It’s the positioning things along the bottom edge that is tricky. It is problematic because of position: absolute; within the “full height” (often taller-than-visible) container.

If you are trying to place something like a fixed navigation bar at the bottom of the screen, you’d probably do that with position: fixed; bottom: 0; and that seems to work fine. The browser chrome pushes it up and down as you’d expect (video).

Horizontal viewport units are just as weird and problematic due to another bit of browser UI: scrollbars. If a browser window has a visible scrollbar, that scrollbar will usually eat into the visual space although a value of 100vw is calculated as if the scrollbar wasn’t there. In other words, 100vw will cause horizontal scrolling in a way you probably wouldn’t expect.

See the Pen
CSS Vars for viewport width minus scrollbar
by Shaw (@shshaw)
on CodePen.

Our last CSS wishlist roundup mentioned better viewport unit handling a number of times, so developers are clearly pretty interested in having better solutions for these things. I’m not sure what that would mean for web compatibility though, because changing the way they work might break all the workarounds we’ve used that are surely still out in the wild.

The post Some Things You Oughta Know When Working with Viewport Units appeared first on CSS-Tricks.

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Some Hands-On with the HTML Dialog Element

This is me looking at the HTML <dialog> element for the first time. I’ve been aware of it for a while, but haven’t taken it for a spin yet. It has some pretty cool and compelling features. I can’t decide for you if you should use it in production on your sites, but I’d think it’s starting to be possible.

It’s not just a semantic element, it has APIs and special CSS.

We’ll get to that stuff in a moment, but it’s notable because it makes the browser support stuff significant.

When we first got HTML5 elements like <article>, it pretty much didn’t matter if the browser supported it or not because nothing was worse-off in those scenarios if you used it. You could make it block-level and it was just like a meaningless div you would have used anyway.

That said, I wouldn’t just use <dialog> as a “more semantic <div> replacement.” It’s got too much functionality for that.

Let’s do the browser support thing.

As I write:

  • Chrome’s got it (37+), so Edge is about to get it.
  • Firefox has the User-Agent (UA) styles in place (69+), but the functionality is behind a dom.dialog_element.enabled flag. Even with the flag, it doesn’t look like we get the CSS stuff yet.
  • No support from Safari.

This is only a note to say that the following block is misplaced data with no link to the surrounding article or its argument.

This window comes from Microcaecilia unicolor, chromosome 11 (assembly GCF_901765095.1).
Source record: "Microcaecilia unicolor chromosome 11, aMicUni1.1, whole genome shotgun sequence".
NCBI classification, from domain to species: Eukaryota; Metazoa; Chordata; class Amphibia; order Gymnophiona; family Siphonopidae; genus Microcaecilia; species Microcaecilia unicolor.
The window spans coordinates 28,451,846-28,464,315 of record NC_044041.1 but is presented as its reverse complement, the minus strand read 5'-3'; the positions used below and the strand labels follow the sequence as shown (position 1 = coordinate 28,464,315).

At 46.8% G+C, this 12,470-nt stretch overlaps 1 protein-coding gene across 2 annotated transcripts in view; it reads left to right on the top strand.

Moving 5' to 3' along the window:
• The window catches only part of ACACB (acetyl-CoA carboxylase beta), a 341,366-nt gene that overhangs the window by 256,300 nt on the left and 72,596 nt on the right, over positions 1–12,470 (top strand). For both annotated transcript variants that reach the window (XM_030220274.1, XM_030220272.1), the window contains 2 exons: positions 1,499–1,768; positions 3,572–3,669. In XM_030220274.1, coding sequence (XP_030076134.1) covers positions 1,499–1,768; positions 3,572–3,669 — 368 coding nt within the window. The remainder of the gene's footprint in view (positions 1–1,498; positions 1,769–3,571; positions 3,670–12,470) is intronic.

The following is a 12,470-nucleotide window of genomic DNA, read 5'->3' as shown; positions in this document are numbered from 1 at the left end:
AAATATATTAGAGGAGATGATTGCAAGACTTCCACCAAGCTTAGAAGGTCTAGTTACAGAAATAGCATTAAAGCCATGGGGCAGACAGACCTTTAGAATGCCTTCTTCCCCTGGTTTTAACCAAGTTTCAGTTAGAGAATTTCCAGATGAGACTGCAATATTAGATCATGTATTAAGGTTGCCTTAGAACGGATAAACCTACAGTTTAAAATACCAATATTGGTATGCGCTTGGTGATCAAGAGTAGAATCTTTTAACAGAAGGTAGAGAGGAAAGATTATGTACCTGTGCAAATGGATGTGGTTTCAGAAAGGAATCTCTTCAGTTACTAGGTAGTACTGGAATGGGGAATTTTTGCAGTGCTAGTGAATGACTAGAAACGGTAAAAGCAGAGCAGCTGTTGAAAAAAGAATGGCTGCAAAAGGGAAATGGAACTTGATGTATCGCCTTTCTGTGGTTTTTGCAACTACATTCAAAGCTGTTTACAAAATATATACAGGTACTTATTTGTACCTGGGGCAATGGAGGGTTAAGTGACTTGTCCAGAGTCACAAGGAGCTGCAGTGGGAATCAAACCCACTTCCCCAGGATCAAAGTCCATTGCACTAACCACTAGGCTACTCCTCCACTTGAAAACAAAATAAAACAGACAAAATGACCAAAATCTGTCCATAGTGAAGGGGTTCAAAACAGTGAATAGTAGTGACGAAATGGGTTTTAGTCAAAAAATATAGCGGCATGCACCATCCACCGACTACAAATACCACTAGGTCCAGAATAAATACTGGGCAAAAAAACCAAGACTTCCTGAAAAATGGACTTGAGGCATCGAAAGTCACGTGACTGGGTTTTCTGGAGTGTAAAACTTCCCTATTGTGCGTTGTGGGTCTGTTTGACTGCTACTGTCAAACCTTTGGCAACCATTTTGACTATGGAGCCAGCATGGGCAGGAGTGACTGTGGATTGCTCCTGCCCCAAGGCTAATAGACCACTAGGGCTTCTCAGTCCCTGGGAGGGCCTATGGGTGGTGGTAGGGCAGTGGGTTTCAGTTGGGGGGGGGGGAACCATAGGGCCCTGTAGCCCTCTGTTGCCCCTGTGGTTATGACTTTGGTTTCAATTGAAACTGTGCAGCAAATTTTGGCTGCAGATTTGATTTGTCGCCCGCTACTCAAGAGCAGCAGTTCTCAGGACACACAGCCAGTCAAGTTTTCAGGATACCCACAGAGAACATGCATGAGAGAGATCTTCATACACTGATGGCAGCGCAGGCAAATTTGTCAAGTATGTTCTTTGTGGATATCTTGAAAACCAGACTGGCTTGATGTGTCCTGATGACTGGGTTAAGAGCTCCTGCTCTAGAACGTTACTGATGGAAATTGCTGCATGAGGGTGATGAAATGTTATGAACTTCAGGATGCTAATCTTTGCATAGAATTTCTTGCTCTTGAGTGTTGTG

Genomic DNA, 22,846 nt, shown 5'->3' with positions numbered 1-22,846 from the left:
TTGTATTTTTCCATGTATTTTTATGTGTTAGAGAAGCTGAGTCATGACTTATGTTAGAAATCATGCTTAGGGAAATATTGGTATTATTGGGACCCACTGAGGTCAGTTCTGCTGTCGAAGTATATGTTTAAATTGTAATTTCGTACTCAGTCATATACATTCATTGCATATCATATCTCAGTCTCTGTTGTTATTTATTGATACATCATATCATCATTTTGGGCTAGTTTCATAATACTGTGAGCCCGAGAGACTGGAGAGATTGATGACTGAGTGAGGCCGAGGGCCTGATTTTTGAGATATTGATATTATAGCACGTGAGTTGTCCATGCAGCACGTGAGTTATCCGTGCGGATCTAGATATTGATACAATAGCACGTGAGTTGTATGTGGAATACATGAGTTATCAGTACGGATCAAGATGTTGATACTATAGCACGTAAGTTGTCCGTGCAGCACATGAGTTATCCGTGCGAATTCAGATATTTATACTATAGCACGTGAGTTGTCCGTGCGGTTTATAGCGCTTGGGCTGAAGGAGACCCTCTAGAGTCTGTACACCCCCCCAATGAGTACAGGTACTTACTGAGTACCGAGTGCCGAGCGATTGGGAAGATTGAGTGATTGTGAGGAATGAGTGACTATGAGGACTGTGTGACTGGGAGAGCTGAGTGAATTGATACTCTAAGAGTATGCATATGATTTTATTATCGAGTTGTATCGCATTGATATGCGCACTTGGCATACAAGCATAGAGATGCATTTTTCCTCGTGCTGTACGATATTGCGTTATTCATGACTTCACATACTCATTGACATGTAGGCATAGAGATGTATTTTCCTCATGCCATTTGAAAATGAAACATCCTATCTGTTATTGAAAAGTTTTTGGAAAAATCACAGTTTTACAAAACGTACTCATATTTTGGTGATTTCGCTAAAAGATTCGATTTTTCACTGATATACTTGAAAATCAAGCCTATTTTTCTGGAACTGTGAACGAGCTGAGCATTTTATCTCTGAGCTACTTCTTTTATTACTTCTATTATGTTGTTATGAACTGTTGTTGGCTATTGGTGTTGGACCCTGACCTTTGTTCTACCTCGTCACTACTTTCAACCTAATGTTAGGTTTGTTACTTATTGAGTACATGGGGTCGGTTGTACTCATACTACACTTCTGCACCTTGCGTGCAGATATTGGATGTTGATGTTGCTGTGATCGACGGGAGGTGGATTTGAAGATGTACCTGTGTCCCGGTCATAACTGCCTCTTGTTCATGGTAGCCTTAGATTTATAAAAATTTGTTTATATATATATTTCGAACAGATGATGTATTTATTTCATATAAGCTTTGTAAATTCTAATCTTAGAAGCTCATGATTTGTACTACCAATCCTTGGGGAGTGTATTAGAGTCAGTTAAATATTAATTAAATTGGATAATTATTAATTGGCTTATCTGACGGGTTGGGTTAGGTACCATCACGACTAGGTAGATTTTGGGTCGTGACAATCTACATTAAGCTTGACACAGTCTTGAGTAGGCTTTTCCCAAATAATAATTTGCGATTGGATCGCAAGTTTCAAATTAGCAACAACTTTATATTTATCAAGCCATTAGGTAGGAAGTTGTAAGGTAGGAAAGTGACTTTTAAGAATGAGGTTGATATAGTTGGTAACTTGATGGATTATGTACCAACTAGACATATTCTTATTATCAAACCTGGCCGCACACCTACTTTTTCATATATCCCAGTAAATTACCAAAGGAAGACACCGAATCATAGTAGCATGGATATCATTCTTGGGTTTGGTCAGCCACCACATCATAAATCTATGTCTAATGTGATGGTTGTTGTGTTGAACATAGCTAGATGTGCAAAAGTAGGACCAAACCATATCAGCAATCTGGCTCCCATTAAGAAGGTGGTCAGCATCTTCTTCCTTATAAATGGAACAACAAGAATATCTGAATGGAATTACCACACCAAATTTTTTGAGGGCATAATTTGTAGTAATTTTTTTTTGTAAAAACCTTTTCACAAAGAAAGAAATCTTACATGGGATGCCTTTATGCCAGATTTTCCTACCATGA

It’s polyfillable.

It’s certainly more compelling to use features with a better support than this, but I’d say it’s close and it might just cross the line if you’re the polyfilling type anyway.

On to the juicy stuff.

A dialog is either open or not.

<dialog>   I'm closed. </dialog>  <dialog open>   I'm open. </dialog>

There is some UA styling to them.

It seems to match in Chrome and Firefox. The UA stylesheet has it centered with auto margins, thick black lines, sized to content.

See the Pen
Basic Open Dialog
by Chris Coyier (@chriscoyier)
on CodePen.

Like any UA styles, you’ll almost surely override them with your own fancy dialog styles — shadows and typography and whatever else matches your site’s style.

There is a JavaScript API for opening and closing them.

Say you have a reference to the element named dialog:

dialog.show(); dialog.hide();

See the Pen
Basic Togglable Dialog
by Chris Coyier (@chriscoyier)
on CodePen.

You should probably use this more explicit command though:

dialog.showModal();

That’s what makes the backdrop work (and we’ll get to that soon). I’m not sure I quite grok it, but the the spec talks about a “pending dialog stack” and this API will open the modal pending that stack. Here’s a modal that can open a second stacking modal:

See the Pen
Basic Open Dialog
by Chris Coyier (@chriscoyier)
on CodePen.

There’s also an HTML-based way close them.

If you put a special kind of form in there, submitting the form will close the modal.

<form method="dialog">   <button>Close</button> </form>

See the Pen
Dialog with Form that Closes Dialog
by Chris Coyier (@chriscoyier)
on CodePen.

Notice that if you programmatically open the dialog, you get a backdrop cover.

This has always been one of the more finicky things about building your own dialogs. A common UI pattern is to darken the background behind the dialog to focus attention on the dialog.

We get that for free with <dialog>, assuming you open it via JavaScript. You control the look of it with the ::backdrop pseudo-element. Instead of the low-opacity black default, let’s do red with stripes:

See the Pen
Custom Dialog Backdrop
by Chris Coyier (@chriscoyier)
on CodePen.

Cool bonus: you can use backdrop-filter to do stuff like blur the background.

See the Pen
Native Dialog
by Chris Coyier (@chriscoyier)
on CodePen.

It moves focus for you

I don’t know much about this stuff, but I can fire up VoiceOver on my Mac and see the dialog come into focus see that when I trigger the button that opens the modal.